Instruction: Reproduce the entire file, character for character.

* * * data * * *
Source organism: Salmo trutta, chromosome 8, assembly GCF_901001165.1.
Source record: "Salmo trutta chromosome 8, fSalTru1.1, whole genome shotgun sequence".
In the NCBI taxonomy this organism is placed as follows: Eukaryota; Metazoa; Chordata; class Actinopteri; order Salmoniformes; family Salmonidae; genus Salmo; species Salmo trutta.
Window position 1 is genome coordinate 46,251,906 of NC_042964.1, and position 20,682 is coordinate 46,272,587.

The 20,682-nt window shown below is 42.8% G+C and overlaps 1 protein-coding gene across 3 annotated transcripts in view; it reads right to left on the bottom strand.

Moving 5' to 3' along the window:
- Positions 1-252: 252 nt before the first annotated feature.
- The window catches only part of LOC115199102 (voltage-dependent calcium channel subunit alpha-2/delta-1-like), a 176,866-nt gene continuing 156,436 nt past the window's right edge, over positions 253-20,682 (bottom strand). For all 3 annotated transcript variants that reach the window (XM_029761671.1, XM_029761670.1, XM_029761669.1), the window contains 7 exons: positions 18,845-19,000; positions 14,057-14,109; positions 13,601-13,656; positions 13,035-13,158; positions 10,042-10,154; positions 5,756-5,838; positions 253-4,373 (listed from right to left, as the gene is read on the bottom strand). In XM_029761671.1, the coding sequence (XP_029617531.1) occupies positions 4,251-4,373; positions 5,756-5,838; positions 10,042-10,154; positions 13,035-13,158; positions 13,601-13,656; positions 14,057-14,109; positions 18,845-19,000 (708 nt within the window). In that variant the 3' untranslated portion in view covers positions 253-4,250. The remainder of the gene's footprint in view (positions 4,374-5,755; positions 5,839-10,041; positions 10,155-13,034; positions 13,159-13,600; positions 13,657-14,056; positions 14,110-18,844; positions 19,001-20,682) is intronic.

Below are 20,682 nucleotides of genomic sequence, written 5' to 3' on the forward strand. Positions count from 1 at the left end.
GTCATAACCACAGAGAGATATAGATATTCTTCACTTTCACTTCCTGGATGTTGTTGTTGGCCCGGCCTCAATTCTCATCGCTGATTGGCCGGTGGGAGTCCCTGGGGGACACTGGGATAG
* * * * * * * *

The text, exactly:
Source organism: Salmo trutta, chromosome 8, assembly GCF_901001165.1.
Source record: "Salmo trutta chromosome 8, fSalTru1.1, whole genome shotgun sequence".
In the NCBI taxonomy this organism is placed as follows: Eukaryota; Metazoa; Chordata; class Actinopteri; order Salmoniformes; family Salmonidae; genus Salmo; species Salmo trutta.
Window position 1 is genome coordinate 46,251,906 of NC_042964.1, and position 20,682 is coordinate 46,272,587.

The 20,682-nt window shown below is 42.8% G+C and overlaps 1 protein-coding gene across 3 annotated transcripts in view; it reads right to left on the bottom strand.

Moving 5' to 3' along the window:
- Positions 1-252: 252 nt before the first annotated feature.
- The window catches only part of LOC115199102 (voltage-dependent calcium channel subunit alpha-2/delta-1-like), a 176,866-nt gene continuing 156,436 nt past the window's right edge, over positions 253-20,682 (bottom strand). For all 3 annotated transcript variants that reach the window (XM_029761671.1, XM_029761670.1, XM_029761669.1), the window contains 7 exons: positions 18,845-19,000; positions 14,057-14,109; positions 13,601-13,656; positions 13,035-13,158; positions 10,042-10,154; positions 5,756-5,838; positions 253-4,373 (listed from right to left, as the gene is read on the bottom strand). In XM_029761671.1, the coding sequence (XP_029617531.1) occupies positions 4,251-4,373; positions 5,756-5,838; positions 10,042-10,154; positions 13,035-13,158; positions 13,601-13,656; positions 14,057-14,109; positions 18,845-19,000 (708 nt within the window). In that variant the 3' untranslated portion in view covers positions 253-4,250. The remainder of the gene's footprint in view (positions 4,374-5,755; positions 5,839-10,041; positions 10,155-13,034; positions 13,159-13,600; positions 13,657-14,056; positions 14,110-18,844; positions 19,001-20,682) is intronic.

Below are 20,682 nucleotides of genomic sequence, written 5' to 3' on the forward strand. Positions count from 1 at the left end.
GTCATAACCACAGAGAGATATAGATATTCTTCACTTTCACTTCCTGGATGTTGTTGTTGGCCCGGCCTCAATTCTCATCGCTGATTGGCCGGTGGGAGTCCCTGGGGGACACTGGGATAG